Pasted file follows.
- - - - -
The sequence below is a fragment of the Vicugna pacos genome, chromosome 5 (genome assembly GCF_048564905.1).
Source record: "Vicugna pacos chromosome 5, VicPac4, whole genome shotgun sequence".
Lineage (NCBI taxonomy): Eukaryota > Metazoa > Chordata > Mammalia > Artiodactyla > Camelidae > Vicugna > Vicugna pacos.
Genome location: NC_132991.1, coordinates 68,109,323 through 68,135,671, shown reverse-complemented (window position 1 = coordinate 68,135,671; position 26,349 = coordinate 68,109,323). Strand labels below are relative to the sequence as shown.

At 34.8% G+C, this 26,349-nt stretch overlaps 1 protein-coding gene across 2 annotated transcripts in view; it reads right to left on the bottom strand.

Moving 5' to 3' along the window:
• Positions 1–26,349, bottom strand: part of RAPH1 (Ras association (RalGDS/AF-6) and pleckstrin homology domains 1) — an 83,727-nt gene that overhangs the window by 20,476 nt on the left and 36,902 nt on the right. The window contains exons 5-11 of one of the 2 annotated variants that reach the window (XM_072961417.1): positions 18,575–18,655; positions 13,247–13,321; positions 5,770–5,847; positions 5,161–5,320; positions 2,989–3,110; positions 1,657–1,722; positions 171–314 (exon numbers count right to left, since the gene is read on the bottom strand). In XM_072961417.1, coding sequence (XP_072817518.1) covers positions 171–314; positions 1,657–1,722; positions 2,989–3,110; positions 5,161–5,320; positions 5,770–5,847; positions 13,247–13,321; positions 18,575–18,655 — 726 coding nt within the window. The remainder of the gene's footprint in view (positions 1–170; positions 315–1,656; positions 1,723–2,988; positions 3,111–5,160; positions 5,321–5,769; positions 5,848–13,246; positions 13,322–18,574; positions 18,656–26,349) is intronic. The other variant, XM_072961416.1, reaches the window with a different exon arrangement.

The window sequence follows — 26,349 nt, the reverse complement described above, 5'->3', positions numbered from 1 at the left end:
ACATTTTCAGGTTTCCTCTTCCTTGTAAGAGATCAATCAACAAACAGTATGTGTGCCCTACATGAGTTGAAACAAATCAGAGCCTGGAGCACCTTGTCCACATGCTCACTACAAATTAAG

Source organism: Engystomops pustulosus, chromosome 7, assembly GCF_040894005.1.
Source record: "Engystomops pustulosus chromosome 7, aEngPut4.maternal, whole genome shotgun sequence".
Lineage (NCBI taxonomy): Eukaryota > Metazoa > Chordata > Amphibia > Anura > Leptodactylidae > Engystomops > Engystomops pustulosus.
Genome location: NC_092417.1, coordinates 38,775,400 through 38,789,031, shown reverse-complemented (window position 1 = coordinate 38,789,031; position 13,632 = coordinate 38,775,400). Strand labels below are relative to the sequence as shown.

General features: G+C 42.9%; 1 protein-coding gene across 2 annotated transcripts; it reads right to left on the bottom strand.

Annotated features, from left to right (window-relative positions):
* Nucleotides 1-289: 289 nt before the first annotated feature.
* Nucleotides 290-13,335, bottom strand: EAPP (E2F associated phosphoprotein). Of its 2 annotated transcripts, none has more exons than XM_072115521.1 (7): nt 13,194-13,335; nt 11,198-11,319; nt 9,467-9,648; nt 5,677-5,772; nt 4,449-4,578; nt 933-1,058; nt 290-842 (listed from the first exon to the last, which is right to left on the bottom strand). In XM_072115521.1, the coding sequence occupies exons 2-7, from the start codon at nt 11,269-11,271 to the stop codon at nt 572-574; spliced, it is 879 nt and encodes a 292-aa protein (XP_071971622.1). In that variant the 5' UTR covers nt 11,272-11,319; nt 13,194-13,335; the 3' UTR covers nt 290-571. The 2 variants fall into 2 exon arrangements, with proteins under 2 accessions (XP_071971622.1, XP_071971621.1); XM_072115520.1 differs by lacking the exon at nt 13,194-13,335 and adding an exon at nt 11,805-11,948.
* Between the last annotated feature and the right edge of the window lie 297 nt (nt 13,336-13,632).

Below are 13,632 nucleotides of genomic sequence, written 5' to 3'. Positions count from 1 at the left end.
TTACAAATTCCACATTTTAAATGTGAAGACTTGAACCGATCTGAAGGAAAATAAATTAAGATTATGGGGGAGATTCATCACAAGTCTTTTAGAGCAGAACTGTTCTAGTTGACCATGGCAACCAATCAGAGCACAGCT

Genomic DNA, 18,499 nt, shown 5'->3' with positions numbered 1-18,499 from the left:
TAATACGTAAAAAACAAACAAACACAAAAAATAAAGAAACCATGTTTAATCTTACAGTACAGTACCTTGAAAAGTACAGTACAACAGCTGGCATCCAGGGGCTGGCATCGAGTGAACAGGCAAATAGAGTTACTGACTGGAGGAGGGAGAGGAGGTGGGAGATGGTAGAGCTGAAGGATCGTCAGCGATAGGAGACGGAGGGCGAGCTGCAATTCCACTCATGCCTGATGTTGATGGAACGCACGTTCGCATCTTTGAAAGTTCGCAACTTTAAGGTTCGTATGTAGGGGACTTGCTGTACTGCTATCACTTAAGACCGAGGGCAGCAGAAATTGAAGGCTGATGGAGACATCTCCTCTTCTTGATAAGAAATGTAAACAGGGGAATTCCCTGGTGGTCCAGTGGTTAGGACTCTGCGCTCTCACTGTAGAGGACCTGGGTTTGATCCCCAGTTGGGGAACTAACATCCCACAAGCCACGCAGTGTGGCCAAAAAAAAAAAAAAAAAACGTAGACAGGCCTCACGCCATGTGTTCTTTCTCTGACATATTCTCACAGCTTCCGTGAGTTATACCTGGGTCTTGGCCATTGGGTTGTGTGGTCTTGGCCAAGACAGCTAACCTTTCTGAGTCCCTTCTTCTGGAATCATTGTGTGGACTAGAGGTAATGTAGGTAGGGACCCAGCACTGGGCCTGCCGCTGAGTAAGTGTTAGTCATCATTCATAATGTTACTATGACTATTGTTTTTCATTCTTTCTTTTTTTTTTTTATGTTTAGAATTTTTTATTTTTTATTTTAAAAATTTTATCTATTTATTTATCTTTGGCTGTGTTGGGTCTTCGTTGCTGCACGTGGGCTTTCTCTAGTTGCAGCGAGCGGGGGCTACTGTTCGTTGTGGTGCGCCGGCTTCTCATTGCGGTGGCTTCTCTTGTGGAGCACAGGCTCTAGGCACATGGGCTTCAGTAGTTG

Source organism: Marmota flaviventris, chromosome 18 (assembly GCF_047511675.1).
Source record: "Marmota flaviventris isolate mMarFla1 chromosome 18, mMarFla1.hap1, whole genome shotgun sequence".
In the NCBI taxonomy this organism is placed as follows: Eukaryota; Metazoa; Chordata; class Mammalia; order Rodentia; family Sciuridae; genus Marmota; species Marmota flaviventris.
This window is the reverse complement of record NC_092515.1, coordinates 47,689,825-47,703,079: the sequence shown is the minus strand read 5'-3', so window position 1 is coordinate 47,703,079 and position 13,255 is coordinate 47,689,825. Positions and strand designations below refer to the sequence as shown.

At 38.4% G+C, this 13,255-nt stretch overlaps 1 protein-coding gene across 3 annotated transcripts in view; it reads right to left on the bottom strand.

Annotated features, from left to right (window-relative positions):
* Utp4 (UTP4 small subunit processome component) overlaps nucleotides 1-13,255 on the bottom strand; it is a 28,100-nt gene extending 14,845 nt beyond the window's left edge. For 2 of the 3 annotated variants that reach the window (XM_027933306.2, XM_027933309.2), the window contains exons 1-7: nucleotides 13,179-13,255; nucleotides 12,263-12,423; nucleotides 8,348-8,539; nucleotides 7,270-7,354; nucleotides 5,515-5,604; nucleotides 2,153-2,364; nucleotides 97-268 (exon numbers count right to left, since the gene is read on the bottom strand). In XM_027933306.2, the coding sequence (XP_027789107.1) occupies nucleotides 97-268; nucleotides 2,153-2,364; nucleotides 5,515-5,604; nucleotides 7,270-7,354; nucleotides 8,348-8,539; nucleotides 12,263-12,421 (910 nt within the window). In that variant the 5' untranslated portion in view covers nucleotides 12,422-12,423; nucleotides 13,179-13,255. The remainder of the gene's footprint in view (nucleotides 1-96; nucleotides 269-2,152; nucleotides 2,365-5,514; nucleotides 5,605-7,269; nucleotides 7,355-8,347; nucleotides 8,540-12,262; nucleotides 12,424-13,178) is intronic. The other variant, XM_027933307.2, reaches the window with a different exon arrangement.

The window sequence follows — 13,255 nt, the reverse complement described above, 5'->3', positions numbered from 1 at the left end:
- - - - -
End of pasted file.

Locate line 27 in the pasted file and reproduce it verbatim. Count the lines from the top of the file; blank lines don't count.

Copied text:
At 38.4% G+C, this 13,255-nt stretch overlaps 1 protein-coding gene across 3 annotated transcripts in view; it reads right to left on the bottom strand.